Celestica agreed to acquire Impakt Holdings, a provider of design, engineering, and agile manufacturing solutions, from Graycliff Partners for $329 million.
Montagu Private Equity acquired Eastman Kodak‘s flexographic packaging division.
International – Peter Jackson, known for his “Lord of the Rings” trilogy and “King Kong” has gone from epic filmmaker to film historian with his newest project, the WWI documentary “They Shall Not Grow Old.” The filmmaker used modern methods to restore photos and battle footage of the war to end all wars.
Jackson’s branding pivot from hobbits and goblins to historical archivist shows he’s following a trajectory to be New Zealand’s Steven Spielberg. Spielberg in 1990 joined the Film Foundation with Scorsese, Kubrick and Robert Redford to preserve classic cinema and historical documents. Expect a period piece soon.
Stepping Down – Flipkart CEO Binny Bansal stepped down after allegations of personal misconduct. Parent company Walmart said an investigation revealed no evidence, but uncovered serious lapses in judgment.
Snappy Decline: Snapchat’s VP of content Nick Bell will also be stepping down. Bell’s role at Snap was working with media partners to produce original content for the platform, which included ten-second videos and flashy graphics teasing articles in their Discover section. Partners include VICE, Daily Mail, ESPN and Barstool Sports. Discover not as popular as the board would’ve hoped.
Culture – Atlanta ranked best for singles. Out of 150 of the America’s largest cities, WalletHub analyzed 34 factors in their ranking including nightlife, restaurant options and average cost of one date. Relative proximity to the University of Georgia doesn’t hurt either.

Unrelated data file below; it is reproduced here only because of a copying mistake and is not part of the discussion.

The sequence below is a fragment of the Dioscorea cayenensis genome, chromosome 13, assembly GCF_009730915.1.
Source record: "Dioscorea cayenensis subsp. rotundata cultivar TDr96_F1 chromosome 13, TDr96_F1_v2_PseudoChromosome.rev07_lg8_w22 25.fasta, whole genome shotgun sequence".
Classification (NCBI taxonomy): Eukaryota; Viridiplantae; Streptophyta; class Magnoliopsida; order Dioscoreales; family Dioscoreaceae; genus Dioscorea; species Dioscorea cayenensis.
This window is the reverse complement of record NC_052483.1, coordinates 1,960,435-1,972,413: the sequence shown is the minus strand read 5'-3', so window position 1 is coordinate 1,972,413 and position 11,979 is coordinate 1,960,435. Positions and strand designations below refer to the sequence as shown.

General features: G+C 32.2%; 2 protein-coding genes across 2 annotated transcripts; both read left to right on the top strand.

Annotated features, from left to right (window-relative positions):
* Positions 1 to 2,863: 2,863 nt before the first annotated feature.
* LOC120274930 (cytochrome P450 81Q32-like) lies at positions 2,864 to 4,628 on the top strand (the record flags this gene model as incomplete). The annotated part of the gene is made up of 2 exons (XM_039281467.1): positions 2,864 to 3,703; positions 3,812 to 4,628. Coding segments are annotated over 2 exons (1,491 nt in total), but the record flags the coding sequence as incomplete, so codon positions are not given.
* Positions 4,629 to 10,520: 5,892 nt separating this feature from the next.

Singleness might be counterproductive to Entrepreneurship as one report indicates the limitations from married or spoken-for life can force someone to focus and make the most of their time.
Investment Banking – SoftBank will invest $3 billion in WeWork even as the coworking real estate giant continues to post losses. Not much focus on turning a profit just yet, as the company wants to continue to expand.
SkyKnight Capital invested in WhiteWater, a car wash operator.
Hedge Funds – Perella Weinberg Partners Growth Equity invested in Quick Med Claims, a solution covering the medical claims cycle.
Spotlight – Thursday on Sirius XM 132’s Mind Your Business, Loren will be taking calls and talking with Gene Marks about the technologies companies used to run their businesses. Loren and Gene will be talking pay-per-click, new trends in CRM, why business owner confidence is fading and why smaller businesses struggle with social media marketing. Got a question about your technology needs? Call during the show at 1:00 p.m. ET: 844-942-7866.
And that’s what’s ahead.